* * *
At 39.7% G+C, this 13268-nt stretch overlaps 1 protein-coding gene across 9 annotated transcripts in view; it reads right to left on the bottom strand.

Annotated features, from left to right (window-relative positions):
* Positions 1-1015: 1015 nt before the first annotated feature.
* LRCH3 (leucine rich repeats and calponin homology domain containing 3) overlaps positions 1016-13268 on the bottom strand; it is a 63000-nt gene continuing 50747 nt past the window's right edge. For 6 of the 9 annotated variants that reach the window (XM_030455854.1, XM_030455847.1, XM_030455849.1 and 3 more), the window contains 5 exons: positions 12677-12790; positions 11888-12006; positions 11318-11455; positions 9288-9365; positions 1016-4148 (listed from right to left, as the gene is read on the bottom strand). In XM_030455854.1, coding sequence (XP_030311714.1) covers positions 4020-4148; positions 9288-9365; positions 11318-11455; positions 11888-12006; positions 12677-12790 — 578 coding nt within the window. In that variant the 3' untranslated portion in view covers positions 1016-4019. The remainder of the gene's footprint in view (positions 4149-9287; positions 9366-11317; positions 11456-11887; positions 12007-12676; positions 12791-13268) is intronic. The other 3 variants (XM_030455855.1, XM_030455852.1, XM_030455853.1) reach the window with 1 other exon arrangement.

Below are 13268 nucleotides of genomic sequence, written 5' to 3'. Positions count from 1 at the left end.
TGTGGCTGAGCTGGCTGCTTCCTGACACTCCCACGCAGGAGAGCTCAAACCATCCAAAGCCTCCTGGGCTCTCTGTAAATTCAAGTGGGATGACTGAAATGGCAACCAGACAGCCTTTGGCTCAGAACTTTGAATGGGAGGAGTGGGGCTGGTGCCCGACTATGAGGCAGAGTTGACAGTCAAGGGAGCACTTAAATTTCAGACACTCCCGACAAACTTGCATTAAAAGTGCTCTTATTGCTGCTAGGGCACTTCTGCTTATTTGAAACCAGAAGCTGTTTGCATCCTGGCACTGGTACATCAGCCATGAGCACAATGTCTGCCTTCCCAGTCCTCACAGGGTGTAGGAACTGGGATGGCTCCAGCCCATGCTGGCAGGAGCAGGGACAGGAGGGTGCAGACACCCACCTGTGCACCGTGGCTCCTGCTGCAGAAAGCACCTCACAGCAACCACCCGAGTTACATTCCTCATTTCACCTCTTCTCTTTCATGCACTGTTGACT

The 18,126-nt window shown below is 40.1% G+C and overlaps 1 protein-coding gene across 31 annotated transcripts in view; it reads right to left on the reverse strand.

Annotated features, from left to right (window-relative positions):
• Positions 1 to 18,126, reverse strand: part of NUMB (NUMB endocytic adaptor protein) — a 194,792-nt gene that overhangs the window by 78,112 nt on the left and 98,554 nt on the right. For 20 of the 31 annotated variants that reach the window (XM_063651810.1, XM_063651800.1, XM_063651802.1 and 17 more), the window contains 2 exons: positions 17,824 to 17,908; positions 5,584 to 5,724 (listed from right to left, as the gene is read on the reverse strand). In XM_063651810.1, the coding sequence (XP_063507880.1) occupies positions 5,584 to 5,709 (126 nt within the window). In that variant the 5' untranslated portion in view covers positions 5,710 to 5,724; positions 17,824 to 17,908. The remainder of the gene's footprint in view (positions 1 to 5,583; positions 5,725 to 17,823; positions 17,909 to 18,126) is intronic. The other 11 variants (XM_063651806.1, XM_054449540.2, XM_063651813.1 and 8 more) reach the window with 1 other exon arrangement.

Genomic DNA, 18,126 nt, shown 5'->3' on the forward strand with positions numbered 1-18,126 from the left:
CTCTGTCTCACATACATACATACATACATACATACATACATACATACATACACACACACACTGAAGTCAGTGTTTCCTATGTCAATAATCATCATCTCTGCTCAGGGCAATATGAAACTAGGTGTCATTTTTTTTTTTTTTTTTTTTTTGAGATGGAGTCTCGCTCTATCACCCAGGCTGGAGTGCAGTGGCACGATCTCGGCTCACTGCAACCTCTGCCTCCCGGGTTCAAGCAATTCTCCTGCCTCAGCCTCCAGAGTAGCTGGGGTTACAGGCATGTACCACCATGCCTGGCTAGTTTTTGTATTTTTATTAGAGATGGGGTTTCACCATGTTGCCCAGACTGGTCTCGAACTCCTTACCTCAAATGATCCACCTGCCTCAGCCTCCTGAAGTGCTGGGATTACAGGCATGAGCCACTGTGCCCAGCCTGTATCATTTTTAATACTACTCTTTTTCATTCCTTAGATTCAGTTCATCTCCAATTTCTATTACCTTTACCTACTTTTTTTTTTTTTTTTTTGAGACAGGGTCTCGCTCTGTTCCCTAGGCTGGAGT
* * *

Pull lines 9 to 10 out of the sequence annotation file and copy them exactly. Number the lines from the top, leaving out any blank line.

• Positions 1 to 18,126, reverse strand: part of NUMB (NUMB endocytic adaptor protein) — a 194,792-nt gene that overhangs the window by 78,112 nt on the left and 98,554 nt on the right. For 20 of the 31 annotated variants that reach the window (XM_063651810.1, XM_063651800.1, XM_063651802.1 and 17 more), the window contains 2 exons: positions 17,824 to 17,908; positions 5,584 to 5,724 (listed from right to left, as the gene is read on the reverse strand). In XM_063651810.1, the coding sequence (XP_063507880.1) occupies positions 5,584 to 5,709 (126 nt within the window). In that variant the 5' untranslated portion in view covers positions 5,710 to 5,724; positions 17,824 to 17,908. The remainder of the gene's footprint in view (positions 1 to 5,583; positions 5,725 to 17,823; positions 17,909 to 18,126) is intronic. The other 11 variants (XM_063651806.1, XM_054449540.2, XM_063651813.1 and 8 more) reach the window with 1 other exon arrangement.

Genomic DNA, 18,126 nt, shown 5'->3' on the forward strand with positions numbered 1-18,126 from the left: